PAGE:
Sunday, October 7, 2012
Hello loyal readers! Just Michelle again with another baking post. I decided to try something new and combine a peach pie with a peach crumble. It worked out alright, but there are a few things I would change next time. I'll get to that in a bit.
Here's what you need:
6 fresh peaches
1/2 cup brown sugar
2 Tbsp flour
1 Tbsp Maple syrup
1 tsp ground cinnamon, divided
1 pre-made pie crust
1/4 light brown sugar
1/4 cup sugar
1/2 tsp nutmeg
1/2 tsp ground cinnamon
1/4 tsp salt
1/2 stick of cold butter, cubed
Here's what you do:
Preheat your oven to 400 degrees.
Get your crust started by placing it into the pie plate and dotting the bottom of the crust with a fork. This will help the air escape and prevent bubbling.
For a normal pie, you should continue cooking your crust by covering with foil and adding pie weights or beans to cook it through. Since we're doing a two-step cooking process for the crumble, we skipped this step. Our crust will get plenty of oven time. Remove from the oven and set aside.
Drop the heat in the oven to 350 degrees.
I decided I wanted to try leaving the skins of the peaches on for this pie and see how it turned out. I won't do that again. They were fine for the first serving, but on day two, the skins really stuck out and weren't enjoyable. Basically I'm saying peel your peaches. You'll be happier.
Now that I have that said, peel, slice and pit your peaches.
Add the brown sugar, flour, cinnamon and maple syrup. Stir to combine. Set this aside for a few minutes and get started on your crisp topping.
In another bowl, combine the brown sugar, sugar, nutmeg, cinnamon and salt.
Cube the butter and add to the bowl. Combine with either a pastry cutter, fork or hand mixer until the mixture looks crumbly. I forgot to capture this with my camera. If you want to see the basics on making a crisp topping, check out my Apple Crisp.
Now, we get to build our dessert.
Pour your peach filling into the pie crust.
Sprinkle the crumble topping over the peaches. I say sprinkle, but you don't want to really be able to see the peaches any more.
Cover with foil and place in the oven for 15 minutes. I like to put the pie on a foil lined baking sheet in case of any bubbling over. Hasn't happened to me yet, but better safe than sorry!
Remove the foil and continue baking for 20-30 more minutes, or until your crisp topping is a lovely golden brown.
Serve warm with vanilla ice cream or a dollop of whipped cream.
Thursday, October 4, 2012
Zack conceptualized this dish completely. Couscous is a pasta, but cooks like a rice. We've made it with chicken stock before, but this was our first experiment with tomatoes. If you haven't noticed, we like to try new things in the kitchen. This one was a winner, and perfect for a weeknight meal.
Here's what you need:
1 lb chicken tenders (You can use chicken breast, just cut them in half)
1/2 cup Balsamic vinaigrette
1 cup couscous
1 15 oz. can low sodium diced tomatoes in juice
2 Tbsp olive oil
Pinch of red pepper flake
salt and pepper to taste
Here's what you do:
Throw your chicken in a freezer bag and pour in the vinaigrette. Place in the fridge for an hour or so to marinade.
Preheat your oven to 350 degrees.
Heat a large skillet over medium high heat and add a little bit of olive oil. You don't need much, because the marinade will prevent sticking as well.
At this point, you just want to brown the tenders, not cook them all the way through. Add them to the pan in shifts so that they aren't crowded and have room to sear.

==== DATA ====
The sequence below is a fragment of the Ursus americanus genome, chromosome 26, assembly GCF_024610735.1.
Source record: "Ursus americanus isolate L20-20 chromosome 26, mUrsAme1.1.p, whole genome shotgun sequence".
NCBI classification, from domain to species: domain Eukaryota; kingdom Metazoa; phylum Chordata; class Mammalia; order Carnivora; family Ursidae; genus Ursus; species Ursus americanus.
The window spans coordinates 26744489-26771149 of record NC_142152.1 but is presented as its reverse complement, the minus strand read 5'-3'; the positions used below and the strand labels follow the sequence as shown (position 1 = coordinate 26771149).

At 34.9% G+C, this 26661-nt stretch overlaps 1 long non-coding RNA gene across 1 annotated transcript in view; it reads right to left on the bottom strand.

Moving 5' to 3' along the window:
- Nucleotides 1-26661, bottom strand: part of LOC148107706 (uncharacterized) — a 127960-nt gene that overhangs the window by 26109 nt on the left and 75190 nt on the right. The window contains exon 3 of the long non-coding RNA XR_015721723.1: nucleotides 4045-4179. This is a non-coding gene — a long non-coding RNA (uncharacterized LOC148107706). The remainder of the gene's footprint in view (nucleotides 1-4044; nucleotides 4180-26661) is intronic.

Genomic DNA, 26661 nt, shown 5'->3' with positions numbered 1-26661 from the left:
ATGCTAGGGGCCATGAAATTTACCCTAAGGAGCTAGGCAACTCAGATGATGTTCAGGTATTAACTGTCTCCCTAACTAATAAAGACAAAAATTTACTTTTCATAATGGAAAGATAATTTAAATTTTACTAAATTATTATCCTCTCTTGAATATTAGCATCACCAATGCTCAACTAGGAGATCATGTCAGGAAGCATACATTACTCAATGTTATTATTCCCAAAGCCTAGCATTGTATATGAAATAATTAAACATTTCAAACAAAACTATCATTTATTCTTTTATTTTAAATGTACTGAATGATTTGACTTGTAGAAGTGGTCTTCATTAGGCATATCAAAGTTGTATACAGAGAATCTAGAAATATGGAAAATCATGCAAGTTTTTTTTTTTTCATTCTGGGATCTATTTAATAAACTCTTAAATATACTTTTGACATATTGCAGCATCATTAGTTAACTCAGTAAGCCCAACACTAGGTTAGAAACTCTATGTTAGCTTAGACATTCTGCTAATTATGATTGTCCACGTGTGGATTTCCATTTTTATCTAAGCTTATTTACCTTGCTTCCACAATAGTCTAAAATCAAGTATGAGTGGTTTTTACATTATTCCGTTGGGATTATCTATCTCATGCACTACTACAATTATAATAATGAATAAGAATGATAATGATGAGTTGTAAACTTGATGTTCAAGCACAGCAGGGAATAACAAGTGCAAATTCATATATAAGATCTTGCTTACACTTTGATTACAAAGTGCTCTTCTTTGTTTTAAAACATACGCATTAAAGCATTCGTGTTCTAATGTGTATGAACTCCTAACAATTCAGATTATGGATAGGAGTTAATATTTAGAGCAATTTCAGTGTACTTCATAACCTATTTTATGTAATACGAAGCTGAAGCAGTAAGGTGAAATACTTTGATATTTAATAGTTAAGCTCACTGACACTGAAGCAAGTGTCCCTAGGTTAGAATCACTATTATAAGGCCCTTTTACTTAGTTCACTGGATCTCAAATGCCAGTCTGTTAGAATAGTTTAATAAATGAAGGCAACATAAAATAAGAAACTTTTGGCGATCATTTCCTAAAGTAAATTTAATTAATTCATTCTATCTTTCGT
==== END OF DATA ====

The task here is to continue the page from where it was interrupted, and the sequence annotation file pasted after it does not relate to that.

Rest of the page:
While you're chicken is browning, strain a can of diced tomatoes, reserving the juice in a measuring cup. Set the tomatoes aside in a bowl for later use. You want a cup of liquid for the couscous, so top off the tomato juice with water until you reach one cup.
Add the juice, two tablespoons of olive oil and a pinch of red pepper flake to a medium sauce pan.
Start the mixture coming to a boil when you're about done with your chicken tenders.
Now that your tomato juice is boiling, add one cup of couscous.
Cover and remove from the heat.
After about 10 minutes, your couscous should have soaked up the juice and cooked through. Fluff with a fork to make sure all of the liquid has absorbed.
Finally, stir in the tomatoes that you strained earlier.
Sprinkle a little grated Parmesan over the top, stir it up again, and call it a day.
And by now, your chicken should be finished.
Definitely easy enough for a Tuesday, right?
Monday, October 1, 2012
Between the two of us, we go through a lot of spatulas in the kitchen. We use them constantly. We use them to make eggs, to make any form of batter, to scrape our creations out of the blender. You name it, and we probably use a spatula for it.
We prefer the silicon spatula. We don't like the ones with the wooden handles, because they can be difficult to clean properly and every once in a while, the scraper will pop off of the wood, rendering the spatula pretty much useless.
We have a couple of KitchenAid spatulas, but our favorite brand has become Zyliss. You can peruse their full line of spatulas here. They have all sorts of fun shapes that are ideal for different uses.
This long skinny one is great for spreading icing or removing purees from the blender. If you're going to be spreading icing inside a pan as opposed on a cake stand, we'd recommend an offset spatula (but that's another blog all together).
This double sided spatula is probably the most used. There are two different sized ends depending on what you need to do. Can't you just imagine the scraping possibilities with this?
This spatula is primarily used for baking. Though, it does come in handy for scrambled eggs from time to time.
Zack likes to use this one for his eggs. The flat bottom works well for him.
You probably don't need to have quite as many spatulas as we do. One or two sturdy spatulas should suffice. Since we use them for just about everything, we like to have plenty on hand. Saves time washing them!